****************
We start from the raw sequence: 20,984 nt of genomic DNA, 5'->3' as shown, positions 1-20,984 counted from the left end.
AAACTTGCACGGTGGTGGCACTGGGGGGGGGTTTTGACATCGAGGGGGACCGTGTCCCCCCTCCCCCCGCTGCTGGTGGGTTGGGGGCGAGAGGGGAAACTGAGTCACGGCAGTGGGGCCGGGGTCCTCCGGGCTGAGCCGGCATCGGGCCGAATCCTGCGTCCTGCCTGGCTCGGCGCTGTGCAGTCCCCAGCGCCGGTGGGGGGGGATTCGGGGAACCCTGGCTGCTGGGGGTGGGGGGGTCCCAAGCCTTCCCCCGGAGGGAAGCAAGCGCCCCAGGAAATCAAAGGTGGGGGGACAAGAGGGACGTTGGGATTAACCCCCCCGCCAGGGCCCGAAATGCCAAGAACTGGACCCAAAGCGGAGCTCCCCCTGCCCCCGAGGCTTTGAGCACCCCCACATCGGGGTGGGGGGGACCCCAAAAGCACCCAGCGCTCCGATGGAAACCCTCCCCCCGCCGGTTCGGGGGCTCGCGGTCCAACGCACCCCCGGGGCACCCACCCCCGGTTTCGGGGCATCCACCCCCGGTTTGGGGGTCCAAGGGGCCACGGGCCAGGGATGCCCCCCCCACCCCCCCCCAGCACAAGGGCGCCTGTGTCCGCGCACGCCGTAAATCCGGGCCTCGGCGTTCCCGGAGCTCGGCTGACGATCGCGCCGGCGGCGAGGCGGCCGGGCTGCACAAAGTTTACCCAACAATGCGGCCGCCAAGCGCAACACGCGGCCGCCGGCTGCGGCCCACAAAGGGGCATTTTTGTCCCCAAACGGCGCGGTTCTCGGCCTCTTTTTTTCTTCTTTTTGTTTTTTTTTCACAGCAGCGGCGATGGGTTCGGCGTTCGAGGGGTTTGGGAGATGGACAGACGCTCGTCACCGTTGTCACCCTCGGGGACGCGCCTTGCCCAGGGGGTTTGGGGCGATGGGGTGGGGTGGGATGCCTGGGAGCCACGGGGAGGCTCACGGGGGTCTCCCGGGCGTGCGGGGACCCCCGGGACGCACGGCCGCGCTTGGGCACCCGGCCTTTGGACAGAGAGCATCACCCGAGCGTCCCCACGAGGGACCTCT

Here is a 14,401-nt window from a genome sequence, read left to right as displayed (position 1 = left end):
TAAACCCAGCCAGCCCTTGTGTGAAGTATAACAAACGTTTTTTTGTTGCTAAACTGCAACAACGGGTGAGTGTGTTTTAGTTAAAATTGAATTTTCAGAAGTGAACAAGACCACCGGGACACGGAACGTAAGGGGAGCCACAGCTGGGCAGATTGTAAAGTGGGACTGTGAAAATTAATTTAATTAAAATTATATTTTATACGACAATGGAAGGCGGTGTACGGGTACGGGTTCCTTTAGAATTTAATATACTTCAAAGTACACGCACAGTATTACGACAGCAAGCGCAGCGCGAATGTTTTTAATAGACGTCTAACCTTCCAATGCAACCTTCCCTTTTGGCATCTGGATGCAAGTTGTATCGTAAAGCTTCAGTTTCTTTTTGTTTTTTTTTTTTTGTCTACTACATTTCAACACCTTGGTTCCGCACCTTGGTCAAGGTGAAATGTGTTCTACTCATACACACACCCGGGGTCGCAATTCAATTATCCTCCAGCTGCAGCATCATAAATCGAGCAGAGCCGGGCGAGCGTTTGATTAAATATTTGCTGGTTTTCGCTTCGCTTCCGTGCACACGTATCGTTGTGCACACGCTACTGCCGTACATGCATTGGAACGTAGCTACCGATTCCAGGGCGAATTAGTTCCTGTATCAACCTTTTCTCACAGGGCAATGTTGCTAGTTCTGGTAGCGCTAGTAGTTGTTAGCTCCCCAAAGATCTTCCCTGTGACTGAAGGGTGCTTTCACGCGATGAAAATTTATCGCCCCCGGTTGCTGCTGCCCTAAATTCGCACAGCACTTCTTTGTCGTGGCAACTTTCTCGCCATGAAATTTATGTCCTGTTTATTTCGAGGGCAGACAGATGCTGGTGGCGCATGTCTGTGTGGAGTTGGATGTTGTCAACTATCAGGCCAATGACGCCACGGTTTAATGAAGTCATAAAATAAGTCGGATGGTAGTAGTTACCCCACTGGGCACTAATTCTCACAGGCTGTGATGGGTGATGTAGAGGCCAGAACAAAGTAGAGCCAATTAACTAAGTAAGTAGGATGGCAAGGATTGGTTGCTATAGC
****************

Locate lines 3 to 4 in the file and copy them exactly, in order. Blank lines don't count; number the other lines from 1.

Here is a 14,401-nt window from a genome sequence, read left to right as displayed (position 1 = left end):
TAAACCCAGCCAGCCCTTGTGTGAAGTATAACAAACGTTTTTTTGTTGCTAAACTGCAACAACGGGTGAGTGTGTTTTAGTTAAAATTGAATTTTCAGAAGTGAACAAGACCACCGGGACACGGAACGTAAGGGGAGCCACAGCTGGGCAGATTGTAAAGTGGGACTGTGAAAATTAATTTAATTAAAATTATATTTTATACGACAATGGAAGGCGGTGTACGGGTACGGGTTCCTTTAGAATTTAATATACTTCAAAGTACACGCACAGTATTACGACAGCAAGCGCAGCGCGAATGTTTTTAATAGACGTCTAACCTTCCAATGCAACCTTCCCTTTTGGCATCTGGATGCAAGTTGTATCGTAAAGCTTCAGTTTCTTTTTGTTTTTTTTTTTTTGTCTACTACATTTCAACACCTTGGTTCCGCACCTTGGTCAAGGTGAAATGTGTTCTACTCATACACACACCCGGGGTCGCAATTCAATTATCCTCCAGCTGCAGCATCATAAATCGAGCAGAGCCGGGCGAGCGTTTGATTAAATATTTGCTGGTTTTCGCTTCGCTTCCGTGCACACGTATCGTTGTGCACACGCTACTGCCGTACATGCATTGGAACGTAGCTACCGATTCCAGGGCGAATTAGTTCCTGTATCAACCTTTTCTCACAGGGCAATGTTGCTAGTTCTGGTAGCGCTAGTAGTTGTTAGCTCCCCAAAGATCTTCCCTGTGACTGAAGGGTGCTTTCACGCGATGAAAATTTATCGCCCCCGGTTGCTGCTGCCCTAAATTCGCACAGCACTTCTTTGTCGTGGCAACTTTCTCGCCATGAAATTTATGTCCTGTTTATTTCGAGGGCAGACAGATGCTGGTGGCGCATGTCTGTGTGGAGTTGGATGTTGTCAACTATCAGGCCAATGACGCCACGGTTTAATGAAGTCATAAAATAAGTCGGATGGTAGTAGTTACCCCACTGGGCACTAATTCTCACAGGCTGTGATGGGTGATGTAGAGGCCAGAACAAAGTAGAGCCAATTAACTAAGTAAGTAGGATGGCAAGGATTGGTTGCTATAGC